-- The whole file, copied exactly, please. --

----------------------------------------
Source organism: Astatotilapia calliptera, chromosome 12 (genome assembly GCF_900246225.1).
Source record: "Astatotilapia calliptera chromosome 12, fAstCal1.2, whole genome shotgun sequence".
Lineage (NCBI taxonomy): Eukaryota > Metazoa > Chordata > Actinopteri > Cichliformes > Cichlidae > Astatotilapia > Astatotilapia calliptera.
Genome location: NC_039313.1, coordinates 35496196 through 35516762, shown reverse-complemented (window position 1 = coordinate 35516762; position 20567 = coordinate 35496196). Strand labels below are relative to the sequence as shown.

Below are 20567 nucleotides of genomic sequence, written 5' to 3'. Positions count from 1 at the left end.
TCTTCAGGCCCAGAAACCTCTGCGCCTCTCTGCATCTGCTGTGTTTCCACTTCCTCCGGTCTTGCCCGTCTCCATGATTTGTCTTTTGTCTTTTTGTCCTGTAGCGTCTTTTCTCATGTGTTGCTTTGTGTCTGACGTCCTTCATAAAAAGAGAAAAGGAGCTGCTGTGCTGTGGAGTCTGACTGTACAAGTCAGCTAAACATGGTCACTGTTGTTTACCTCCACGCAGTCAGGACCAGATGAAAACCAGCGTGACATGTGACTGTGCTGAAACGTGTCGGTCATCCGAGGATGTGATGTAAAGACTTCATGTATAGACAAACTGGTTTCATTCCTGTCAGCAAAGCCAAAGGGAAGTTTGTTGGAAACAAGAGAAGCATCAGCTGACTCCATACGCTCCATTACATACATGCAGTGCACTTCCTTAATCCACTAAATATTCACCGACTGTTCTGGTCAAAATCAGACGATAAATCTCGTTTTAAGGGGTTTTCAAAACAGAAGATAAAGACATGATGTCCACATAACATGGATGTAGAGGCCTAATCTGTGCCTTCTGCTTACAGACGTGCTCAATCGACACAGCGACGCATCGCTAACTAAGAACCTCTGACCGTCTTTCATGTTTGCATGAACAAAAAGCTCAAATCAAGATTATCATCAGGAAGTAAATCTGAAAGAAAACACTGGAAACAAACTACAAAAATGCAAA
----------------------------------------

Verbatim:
Source organism: Astatotilapia calliptera, chromosome 12 (genome assembly GCF_900246225.1).
Source record: "Astatotilapia calliptera chromosome 12, fAstCal1.2, whole genome shotgun sequence".
Lineage (NCBI taxonomy): Eukaryota > Metazoa > Chordata > Actinopteri > Cichliformes > Cichlidae > Astatotilapia > Astatotilapia calliptera.
Genome location: NC_039313.1, coordinates 35496196 through 35516762, shown reverse-complemented (window position 1 = coordinate 35516762; position 20567 = coordinate 35496196). Strand labels below are relative to the sequence as shown.

Below are 20567 nucleotides of genomic sequence, written 5' to 3'. Positions count from 1 at the left end.
TCTTCAGGCCCAGAAACCTCTGCGCCTCTCTGCATCTGCTGTGTTTCCACTTCCTCCGGTCTTGCCCGTCTCCATGATTTGTCTTTTGTCTTTTTGTCCTGTAGCGTCTTTTCTCATGTGTTGCTTTGTGTCTGACGTCCTTCATAAAAAGAGAAAAGGAGCTGCTGTGCTGTGGAGTCTGACTGTACAAGTCAGCTAAACATGGTCACTGTTGTTTACCTCCACGCAGTCAGGACCAGATGAAAACCAGCGTGACATGTGACTGTGCTGAAACGTGTCGGTCATCCGAGGATGTGATGTAAAGACTTCATGTATAGACAAACTGGTTTCATTCCTGTCAGCAAAGCCAAAGGGAAGTTTGTTGGAAACAAGAGAAGCATCAGCTGACTCCATACGCTCCATTACATACATGCAGTGCACTTCCTTAATCCACTAAATATTCACCGACTGTTCTGGTCAAAATCAGACGATAAATCTCGTTTTAAGGGGTTTTCAAAACAGAAGATAAAGACATGATGTCCACATAACATGGATGTAGAGGCCTAATCTGTGCCTTCTGCTTACAGACGTGCTCAATCGACACAGCGACGCATCGCTAACTAAGAACCTCTGACCGTCTTTCATGTTTGCATGAACAAAAAGCTCAAATCAAGATTATCATCAGGAAGTAAATCTGAAAGAAAACACTGGAAACAAACTACAAAAATGCAAA